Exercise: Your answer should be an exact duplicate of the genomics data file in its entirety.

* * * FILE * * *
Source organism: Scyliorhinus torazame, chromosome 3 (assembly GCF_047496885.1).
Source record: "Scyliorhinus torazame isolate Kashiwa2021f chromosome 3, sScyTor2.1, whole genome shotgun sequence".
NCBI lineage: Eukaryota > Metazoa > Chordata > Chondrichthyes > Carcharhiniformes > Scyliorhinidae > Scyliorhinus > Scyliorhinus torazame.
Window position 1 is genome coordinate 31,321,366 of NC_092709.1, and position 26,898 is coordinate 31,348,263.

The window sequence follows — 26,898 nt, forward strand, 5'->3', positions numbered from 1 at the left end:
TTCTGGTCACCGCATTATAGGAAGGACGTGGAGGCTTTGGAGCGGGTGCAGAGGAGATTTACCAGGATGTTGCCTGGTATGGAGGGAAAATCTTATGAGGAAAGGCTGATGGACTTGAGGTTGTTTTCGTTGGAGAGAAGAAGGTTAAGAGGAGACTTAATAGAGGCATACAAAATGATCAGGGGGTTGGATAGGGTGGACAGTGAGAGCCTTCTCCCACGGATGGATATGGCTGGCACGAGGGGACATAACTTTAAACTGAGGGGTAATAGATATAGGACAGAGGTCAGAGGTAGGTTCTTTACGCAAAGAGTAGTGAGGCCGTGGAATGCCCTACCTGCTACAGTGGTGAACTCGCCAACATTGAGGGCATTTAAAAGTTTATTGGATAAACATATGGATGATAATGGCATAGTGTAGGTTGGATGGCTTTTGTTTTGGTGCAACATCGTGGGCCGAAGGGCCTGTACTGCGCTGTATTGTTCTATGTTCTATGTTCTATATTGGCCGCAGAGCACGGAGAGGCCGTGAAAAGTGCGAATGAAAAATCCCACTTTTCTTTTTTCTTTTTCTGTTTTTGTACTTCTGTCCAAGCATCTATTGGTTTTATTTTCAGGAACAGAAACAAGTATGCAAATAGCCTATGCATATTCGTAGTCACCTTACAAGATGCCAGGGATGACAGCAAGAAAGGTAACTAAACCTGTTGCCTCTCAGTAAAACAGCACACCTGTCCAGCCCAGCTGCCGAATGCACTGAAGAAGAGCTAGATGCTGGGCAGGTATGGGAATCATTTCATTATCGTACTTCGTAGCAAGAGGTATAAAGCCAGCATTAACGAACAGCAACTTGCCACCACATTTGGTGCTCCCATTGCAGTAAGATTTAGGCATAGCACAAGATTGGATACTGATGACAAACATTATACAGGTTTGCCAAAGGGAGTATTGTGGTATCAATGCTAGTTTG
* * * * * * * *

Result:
Source organism: Scyliorhinus torazame, chromosome 3 (assembly GCF_047496885.1).
Source record: "Scyliorhinus torazame isolate Kashiwa2021f chromosome 3, sScyTor2.1, whole genome shotgun sequence".
NCBI lineage: Eukaryota > Metazoa > Chordata > Chondrichthyes > Carcharhiniformes > Scyliorhinidae > Scyliorhinus > Scyliorhinus torazame.
Window position 1 is genome coordinate 31,321,366 of NC_092709.1, and position 26,898 is coordinate 31,348,263.

The window sequence follows — 26,898 nt, forward strand, 5'->3', positions numbered from 1 at the left end:
TTCTGGTCACCGCATTATAGGAAGGACGTGGAGGCTTTGGAGCGGGTGCAGAGGAGATTTACCAGGATGTTGCCTGGTATGGAGGGAAAATCTTATGAGGAAAGGCTGATGGACTTGAGGTTGTTTTCGTTGGAGAGAAGAAGGTTAAGAGGAGACTTAATAGAGGCATACAAAATGATCAGGGGGTTGGATAGGGTGGACAGTGAGAGCCTTCTCCCACGGATGGATATGGCTGGCACGAGGGGACATAACTTTAAACTGAGGGGTAATAGATATAGGACAGAGGTCAGAGGTAGGTTCTTTACGCAAAGAGTAGTGAGGCCGTGGAATGCCCTACCTGCTACAGTGGTGAACTCGCCAACATTGAGGGCATTTAAAAGTTTATTGGATAAACATATGGATGATAATGGCATAGTGTAGGTTGGATGGCTTTTGTTTTGGTGCAACATCGTGGGCCGAAGGGCCTGTACTGCGCTGTATTGTTCTATGTTCTATGTTCTATATTGGCCGCAGAGCACGGAGAGGCCGTGAAAAGTGCGAATGAAAAATCCCACTTTTCTTTTTTCTTTTTCTGTTTTTGTACTTCTGTCCAAGCATCTATTGGTTTTATTTTCAGGAACAGAAACAAGTATGCAAATAGCCTATGCATATTCGTAGTCACCTTACAAGATGCCAGGGATGACAGCAAGAAAGGTAACTAAACCTGTTGCCTCTCAGTAAAACAGCACACCTGTCCAGCCCAGCTGCCGAATGCACTGAAGAAGAGCTAGATGCTGGGCAGGTATGGGAATCATTTCATTATCGTACTTCGTAGCAAGAGGTATAAAGCCAGCATTAACGAACAGCAACTTGCCACCACATTTGGTGCTCCCATTGCAGTAAGATTTAGGCATAGCACAAGATTGGATACTGATGACAAACATTATACAGGTTTGCCAAAGGGAGTATTGTGGTATCAATGCTAGTTTG